This is a malicious prosecution suit in which the defendants' motion for summary judgment was granted. The plaintiff appeals. Held:
The issue in this type of action is the lack of probable cause on the part of the prosecution. Morgan v. Mize, 118 Ga. App. 534 (164 SE2d 565)
. Ordinarily the existence of probable cause is a jury question. Code 105-802. But, where the material facts are not in dispute or only one inference can be drawn, the question becomes one of law. Johns v. Gibson, 60 Ga. App. 585 (4 SE2d 480)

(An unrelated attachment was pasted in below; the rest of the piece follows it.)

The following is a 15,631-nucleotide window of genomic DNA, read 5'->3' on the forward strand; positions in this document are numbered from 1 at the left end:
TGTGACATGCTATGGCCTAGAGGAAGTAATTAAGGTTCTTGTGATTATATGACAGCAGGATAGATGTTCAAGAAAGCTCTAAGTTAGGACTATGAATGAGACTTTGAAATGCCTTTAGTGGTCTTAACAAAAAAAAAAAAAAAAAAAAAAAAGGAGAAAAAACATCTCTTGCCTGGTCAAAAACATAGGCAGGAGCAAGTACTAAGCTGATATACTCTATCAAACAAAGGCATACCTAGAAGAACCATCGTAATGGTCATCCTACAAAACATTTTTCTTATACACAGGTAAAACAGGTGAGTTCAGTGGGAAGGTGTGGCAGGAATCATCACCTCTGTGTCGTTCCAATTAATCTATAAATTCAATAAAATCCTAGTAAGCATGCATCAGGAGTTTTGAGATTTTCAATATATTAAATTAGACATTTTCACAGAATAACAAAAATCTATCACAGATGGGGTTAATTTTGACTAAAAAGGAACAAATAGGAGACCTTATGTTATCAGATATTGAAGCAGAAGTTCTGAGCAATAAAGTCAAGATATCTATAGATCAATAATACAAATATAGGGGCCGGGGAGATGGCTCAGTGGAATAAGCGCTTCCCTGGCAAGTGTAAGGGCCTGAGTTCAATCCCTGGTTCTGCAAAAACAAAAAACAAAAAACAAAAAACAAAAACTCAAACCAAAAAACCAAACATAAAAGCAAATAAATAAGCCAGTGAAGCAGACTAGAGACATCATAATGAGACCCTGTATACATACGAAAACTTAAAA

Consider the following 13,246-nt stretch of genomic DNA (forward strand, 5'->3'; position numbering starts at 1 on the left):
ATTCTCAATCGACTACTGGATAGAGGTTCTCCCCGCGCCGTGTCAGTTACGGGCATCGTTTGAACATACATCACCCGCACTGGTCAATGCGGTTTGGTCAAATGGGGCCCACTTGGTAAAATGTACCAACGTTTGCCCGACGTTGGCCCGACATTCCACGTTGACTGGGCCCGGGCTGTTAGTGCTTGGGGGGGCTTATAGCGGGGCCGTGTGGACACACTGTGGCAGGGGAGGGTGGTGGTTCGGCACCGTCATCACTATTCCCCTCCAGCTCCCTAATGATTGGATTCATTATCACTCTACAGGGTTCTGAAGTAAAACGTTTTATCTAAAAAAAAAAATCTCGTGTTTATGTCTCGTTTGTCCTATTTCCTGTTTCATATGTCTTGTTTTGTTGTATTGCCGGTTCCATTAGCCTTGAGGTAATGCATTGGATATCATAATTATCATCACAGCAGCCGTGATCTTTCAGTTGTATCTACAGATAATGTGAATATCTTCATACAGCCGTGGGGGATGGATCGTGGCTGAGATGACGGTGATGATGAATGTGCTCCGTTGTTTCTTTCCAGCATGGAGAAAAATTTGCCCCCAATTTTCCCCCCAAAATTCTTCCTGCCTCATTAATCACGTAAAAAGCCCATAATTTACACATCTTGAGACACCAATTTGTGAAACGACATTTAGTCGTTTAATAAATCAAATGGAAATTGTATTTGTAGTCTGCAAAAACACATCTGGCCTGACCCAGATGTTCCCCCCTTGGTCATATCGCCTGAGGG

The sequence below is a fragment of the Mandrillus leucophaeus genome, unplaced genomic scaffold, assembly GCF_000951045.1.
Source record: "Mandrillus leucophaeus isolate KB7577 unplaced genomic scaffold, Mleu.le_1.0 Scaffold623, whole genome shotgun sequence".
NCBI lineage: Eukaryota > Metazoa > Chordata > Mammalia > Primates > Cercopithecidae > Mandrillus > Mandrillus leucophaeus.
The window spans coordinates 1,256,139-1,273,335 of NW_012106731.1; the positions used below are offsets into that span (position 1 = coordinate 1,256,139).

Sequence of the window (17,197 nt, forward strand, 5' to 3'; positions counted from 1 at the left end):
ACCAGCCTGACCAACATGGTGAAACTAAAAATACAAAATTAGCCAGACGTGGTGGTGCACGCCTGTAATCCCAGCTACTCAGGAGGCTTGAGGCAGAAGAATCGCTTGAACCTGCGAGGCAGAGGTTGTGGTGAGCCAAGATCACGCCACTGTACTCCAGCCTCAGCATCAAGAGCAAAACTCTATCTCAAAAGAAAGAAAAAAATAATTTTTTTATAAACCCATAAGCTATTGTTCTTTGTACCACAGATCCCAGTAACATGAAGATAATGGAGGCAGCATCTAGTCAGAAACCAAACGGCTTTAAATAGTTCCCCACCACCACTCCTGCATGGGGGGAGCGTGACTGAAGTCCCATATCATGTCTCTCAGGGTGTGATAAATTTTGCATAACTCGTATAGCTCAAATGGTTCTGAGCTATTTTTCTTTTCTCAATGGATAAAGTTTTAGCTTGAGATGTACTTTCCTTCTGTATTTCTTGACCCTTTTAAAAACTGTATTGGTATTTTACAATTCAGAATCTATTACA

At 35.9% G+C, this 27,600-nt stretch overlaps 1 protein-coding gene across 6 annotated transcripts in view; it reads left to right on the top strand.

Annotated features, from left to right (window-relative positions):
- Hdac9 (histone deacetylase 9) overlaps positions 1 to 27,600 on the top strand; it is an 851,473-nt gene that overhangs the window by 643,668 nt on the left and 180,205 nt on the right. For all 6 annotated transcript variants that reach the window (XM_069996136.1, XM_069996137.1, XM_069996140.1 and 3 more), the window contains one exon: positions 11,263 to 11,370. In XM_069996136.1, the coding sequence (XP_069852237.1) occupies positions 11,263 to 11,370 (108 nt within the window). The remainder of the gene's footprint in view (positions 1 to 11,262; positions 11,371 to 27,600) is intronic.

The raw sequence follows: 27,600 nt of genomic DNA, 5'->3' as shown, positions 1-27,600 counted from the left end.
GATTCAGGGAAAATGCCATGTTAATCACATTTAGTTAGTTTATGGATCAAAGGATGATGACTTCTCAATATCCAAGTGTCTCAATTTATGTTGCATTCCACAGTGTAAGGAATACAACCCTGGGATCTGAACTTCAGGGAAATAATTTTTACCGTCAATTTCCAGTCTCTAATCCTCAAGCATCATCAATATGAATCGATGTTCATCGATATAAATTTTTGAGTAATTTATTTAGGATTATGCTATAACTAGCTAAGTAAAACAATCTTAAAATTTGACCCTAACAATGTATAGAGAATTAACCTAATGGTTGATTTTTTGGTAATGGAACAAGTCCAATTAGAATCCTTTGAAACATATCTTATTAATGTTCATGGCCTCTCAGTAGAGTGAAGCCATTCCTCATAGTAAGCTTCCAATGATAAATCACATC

. An employee of the defendants, operators of a grocery store, cashed a check made payable to Irene Abernathy for a person holding herself out as Abernathy and who established her purported identity to the employee by means of a North Carolina driver's license. The check was returned by the drawee bank unpaid because of the nonexistence of an account in the name of the drawer. One of the defendants swore out a warrant for the arrest of plaintiff. This criminal case was later dismissed by the superior court because of a lack of evidence. Applying the above rules to these undisputed facts, we affirm the grant of judgment to defendants as the evidence and inferences to be drawn demand the conclusion that defendants had probable cause to believe that plaintiff had committed forgery in the first degree.